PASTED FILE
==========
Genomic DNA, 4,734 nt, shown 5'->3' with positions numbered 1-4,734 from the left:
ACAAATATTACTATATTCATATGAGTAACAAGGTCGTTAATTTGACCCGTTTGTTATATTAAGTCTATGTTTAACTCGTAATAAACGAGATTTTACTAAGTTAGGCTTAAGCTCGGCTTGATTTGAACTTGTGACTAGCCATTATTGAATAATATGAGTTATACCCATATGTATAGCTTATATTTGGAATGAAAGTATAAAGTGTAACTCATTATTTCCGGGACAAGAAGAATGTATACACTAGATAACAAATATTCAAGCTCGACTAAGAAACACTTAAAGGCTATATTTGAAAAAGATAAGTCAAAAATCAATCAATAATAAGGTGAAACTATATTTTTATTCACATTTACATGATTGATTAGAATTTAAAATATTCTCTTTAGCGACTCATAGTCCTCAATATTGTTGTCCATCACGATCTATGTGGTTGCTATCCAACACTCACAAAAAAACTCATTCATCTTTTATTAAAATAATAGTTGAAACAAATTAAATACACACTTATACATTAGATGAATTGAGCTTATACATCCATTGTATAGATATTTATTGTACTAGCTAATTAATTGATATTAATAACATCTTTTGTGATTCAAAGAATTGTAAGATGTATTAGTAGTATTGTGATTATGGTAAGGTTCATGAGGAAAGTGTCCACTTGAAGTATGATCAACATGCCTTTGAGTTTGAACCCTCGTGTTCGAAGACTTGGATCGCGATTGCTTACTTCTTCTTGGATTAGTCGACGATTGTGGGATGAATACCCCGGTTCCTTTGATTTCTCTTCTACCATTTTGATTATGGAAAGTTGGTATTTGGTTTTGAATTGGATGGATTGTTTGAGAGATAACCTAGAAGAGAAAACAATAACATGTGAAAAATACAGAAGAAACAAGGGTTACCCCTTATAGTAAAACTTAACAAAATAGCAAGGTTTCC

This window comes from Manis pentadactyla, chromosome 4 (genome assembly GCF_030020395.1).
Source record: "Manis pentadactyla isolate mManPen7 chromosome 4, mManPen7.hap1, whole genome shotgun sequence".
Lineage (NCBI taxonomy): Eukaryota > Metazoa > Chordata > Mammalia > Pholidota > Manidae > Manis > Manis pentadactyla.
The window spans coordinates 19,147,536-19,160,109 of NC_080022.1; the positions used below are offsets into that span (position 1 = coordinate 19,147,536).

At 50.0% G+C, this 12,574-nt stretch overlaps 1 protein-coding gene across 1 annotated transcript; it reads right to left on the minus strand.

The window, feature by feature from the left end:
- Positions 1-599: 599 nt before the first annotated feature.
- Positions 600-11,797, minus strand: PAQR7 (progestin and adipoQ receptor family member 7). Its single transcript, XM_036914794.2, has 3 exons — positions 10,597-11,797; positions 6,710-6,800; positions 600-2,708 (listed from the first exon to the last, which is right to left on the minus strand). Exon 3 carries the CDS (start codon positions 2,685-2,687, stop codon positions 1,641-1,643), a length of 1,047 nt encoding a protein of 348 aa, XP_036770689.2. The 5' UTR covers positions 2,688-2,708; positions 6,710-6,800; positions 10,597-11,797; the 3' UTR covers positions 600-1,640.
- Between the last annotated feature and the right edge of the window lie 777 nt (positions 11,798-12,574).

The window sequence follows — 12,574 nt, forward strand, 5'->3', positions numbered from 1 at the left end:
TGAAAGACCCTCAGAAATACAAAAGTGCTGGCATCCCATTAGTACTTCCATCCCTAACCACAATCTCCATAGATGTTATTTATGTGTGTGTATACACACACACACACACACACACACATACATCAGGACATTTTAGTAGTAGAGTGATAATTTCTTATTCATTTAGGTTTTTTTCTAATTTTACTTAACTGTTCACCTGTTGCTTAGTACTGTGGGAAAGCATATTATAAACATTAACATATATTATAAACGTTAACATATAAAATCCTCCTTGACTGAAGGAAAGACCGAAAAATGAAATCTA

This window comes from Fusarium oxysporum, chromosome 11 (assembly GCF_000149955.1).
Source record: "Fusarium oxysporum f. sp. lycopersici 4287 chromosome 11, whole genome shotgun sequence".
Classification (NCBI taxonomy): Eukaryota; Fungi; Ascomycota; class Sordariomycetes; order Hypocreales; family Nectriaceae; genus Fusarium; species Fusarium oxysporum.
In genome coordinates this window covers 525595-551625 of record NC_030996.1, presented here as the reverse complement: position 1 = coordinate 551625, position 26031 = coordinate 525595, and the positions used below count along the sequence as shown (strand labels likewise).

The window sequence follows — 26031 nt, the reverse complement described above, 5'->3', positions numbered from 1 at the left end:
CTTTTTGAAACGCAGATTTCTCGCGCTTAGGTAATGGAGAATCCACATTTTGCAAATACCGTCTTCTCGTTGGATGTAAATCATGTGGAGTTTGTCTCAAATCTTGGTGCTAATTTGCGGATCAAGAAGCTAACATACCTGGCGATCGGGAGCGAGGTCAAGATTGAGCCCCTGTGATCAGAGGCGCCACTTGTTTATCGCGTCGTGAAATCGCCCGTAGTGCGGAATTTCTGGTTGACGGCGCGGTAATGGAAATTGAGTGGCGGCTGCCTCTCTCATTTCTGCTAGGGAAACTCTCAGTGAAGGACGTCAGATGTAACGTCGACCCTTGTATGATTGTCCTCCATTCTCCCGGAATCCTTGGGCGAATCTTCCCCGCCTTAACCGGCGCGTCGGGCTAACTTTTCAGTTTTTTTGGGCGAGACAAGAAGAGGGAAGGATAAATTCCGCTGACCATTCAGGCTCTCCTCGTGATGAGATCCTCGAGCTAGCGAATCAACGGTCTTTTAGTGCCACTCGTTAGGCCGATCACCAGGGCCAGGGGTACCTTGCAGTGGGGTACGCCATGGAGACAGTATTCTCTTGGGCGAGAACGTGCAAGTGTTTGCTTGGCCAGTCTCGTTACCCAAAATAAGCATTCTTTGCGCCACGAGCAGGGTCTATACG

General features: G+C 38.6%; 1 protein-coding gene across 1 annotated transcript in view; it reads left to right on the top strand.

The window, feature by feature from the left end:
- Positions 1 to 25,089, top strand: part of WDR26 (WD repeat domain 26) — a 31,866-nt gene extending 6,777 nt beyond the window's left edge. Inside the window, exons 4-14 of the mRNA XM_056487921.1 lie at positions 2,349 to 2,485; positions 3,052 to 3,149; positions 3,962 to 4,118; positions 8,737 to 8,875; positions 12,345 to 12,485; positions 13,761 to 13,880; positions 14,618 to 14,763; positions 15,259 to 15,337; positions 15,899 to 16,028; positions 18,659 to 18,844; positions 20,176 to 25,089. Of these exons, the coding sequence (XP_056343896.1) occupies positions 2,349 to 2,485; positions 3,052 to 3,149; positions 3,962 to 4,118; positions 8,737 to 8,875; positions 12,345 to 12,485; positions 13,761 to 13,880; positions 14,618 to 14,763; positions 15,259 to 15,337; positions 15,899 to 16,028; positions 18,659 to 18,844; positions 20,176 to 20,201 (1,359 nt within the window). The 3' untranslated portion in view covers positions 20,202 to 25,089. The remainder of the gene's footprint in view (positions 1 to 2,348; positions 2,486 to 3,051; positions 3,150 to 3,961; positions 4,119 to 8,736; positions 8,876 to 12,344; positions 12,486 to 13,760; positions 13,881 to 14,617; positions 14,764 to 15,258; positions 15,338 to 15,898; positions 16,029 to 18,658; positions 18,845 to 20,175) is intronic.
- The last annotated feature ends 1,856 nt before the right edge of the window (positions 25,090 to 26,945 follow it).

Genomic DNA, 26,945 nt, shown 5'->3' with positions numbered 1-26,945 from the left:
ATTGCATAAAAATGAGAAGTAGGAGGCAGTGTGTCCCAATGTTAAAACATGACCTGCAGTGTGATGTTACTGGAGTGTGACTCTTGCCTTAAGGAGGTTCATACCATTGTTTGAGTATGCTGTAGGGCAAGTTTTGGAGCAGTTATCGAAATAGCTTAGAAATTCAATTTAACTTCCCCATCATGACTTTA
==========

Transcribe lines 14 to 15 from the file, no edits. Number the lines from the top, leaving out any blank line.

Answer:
This window comes from Fusarium oxysporum, chromosome 11 (assembly GCF_000149955.1).
Source record: "Fusarium oxysporum f. sp. lycopersici 4287 chromosome 11, whole genome shotgun sequence".